In the lede article in Tuesday’s New York Times, David Leonhardt pointed out that a critical topic has been glaringly absent from the presidential debate: the standard of living of Americans.
Hats off to Leonhardt and the Times for bringing this issue to the front page. Unfortunately, as is typical of the Times and other media outlets, the article was based exclusive on interviews with mainstream economists.
A particularly sharp juxtaposition between economic and sociological analyses of living standards and inequality was posed today with the publication of a symposium of sociologists in the journal Work and Occupations on Arne Kalleberg’s recent book, Good Jobs, Bad Jobs.
Based on his interviews with economists, Leonhard lists the top two causes of “a decade of income stagnation” as automation and globalization. No one to blame here, just impersonal forces we can’t control!
Among a “second group” of forces, he notes rising health care costs and “shrinking” unions.
In contrast, neither Kalleberg nor any of his commenters highlight technology as playing an independent role in wage stagnation and growing inequality, unmediated by the decisions of managers and policymakers. Instead, Kalleberg focuses on the rise of low-wage work, driven by a shifting balance of power between employers and workers as employers, aided by policymakers, engaged in corporate restructuring to achieve flexibility.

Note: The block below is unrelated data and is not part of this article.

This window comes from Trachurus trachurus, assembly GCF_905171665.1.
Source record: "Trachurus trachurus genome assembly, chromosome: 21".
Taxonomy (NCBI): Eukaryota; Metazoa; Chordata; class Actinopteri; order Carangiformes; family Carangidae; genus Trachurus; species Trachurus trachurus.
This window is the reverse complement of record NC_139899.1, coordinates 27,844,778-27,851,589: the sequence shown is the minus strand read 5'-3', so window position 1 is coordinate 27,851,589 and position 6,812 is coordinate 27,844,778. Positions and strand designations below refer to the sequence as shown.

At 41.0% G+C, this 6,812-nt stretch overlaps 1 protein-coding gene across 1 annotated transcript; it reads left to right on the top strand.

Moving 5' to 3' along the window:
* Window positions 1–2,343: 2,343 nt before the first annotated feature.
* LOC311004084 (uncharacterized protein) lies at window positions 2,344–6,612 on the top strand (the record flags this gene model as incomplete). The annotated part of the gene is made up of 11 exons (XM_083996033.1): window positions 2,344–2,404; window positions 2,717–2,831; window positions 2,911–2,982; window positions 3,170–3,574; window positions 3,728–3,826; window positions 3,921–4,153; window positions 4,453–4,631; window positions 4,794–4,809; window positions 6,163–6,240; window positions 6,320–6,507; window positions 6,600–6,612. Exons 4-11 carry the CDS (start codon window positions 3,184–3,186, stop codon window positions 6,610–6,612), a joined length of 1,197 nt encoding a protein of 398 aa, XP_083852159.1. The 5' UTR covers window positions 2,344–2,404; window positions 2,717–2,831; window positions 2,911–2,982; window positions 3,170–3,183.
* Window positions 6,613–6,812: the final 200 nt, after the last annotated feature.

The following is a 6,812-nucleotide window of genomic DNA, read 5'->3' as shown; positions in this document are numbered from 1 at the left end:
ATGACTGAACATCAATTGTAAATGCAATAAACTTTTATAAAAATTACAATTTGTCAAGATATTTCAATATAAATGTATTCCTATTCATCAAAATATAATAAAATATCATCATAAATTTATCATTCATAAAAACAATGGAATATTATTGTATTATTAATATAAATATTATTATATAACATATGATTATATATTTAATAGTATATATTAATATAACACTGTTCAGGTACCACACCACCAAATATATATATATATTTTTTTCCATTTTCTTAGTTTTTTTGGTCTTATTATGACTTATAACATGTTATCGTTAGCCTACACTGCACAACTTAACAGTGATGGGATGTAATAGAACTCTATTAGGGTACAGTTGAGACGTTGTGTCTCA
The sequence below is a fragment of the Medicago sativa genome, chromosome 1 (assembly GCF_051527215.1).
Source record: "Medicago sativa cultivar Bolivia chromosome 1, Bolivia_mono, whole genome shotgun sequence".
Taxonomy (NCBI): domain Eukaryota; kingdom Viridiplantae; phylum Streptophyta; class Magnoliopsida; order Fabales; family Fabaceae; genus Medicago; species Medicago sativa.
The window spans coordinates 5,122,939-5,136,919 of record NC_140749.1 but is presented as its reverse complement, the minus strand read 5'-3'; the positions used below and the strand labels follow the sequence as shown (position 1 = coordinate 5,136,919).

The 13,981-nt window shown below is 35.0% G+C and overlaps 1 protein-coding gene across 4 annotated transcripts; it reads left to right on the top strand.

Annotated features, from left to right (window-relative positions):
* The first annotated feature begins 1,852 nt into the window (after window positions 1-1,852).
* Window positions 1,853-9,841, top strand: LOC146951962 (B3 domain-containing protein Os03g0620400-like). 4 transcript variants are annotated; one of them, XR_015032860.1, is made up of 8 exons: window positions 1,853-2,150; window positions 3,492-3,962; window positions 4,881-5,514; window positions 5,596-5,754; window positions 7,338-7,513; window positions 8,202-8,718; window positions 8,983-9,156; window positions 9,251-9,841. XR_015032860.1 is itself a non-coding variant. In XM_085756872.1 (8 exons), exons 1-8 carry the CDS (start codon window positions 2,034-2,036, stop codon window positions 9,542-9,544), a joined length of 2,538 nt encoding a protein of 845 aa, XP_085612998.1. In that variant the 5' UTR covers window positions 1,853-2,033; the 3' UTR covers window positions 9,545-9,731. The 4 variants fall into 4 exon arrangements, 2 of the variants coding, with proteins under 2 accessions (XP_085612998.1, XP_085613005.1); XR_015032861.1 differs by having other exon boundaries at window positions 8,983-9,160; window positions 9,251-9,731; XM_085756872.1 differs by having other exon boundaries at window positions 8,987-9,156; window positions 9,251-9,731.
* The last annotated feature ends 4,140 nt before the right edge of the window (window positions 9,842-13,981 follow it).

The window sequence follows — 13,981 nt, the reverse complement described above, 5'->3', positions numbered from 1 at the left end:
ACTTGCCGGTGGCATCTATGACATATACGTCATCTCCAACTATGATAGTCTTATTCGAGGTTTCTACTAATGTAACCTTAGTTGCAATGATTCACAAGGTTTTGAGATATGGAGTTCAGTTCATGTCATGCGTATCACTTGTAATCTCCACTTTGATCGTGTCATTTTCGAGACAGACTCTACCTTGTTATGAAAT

Globalization is a key force here, indeed. But rather than viewing it as an impersonal force to which corporations respond, sociologists emphasize how globalization is actively created by American corporations through global outsourcing.
“My reading of several decades of labor market research is that the main source of America’s low-wage problem lies in domestic service industries not impacted by globalization, where the key driver of precariousness is the growing evasion and violation by employers of both legal and normative standards, facilitated by the withdrawal of government’s hand in the labor market.”
In his comment, Jeff Madrick highlights the role of deliberate government policy in the 1980s – “before the rise of very low-wage emerging markets like China’s” – such as the preference for maintaining low inflation, at the expense of allowing unemployment to rise.
Our own Steve Vallas and Chris Prener add that uncertainty in the labor market has been ideologically legitimated through a discourse that idealizes flexible employment and personal responsibility. Labor market uncertainty is portrayed in this cultural discourse as emancipatory.
These and other arguments by sociologists – in this symposium and elsewhere – present a more enlightening analysis of trends in living standards and inequality. According to the sociologists, these outcomes have been driven by the decisions of real managers and real policymakers.
All that I would add is that, as I have recently written here, these decisions in favor of employers at the expense of workers are decisions in favor of capital against labor. This is class struggle. Capital is winning.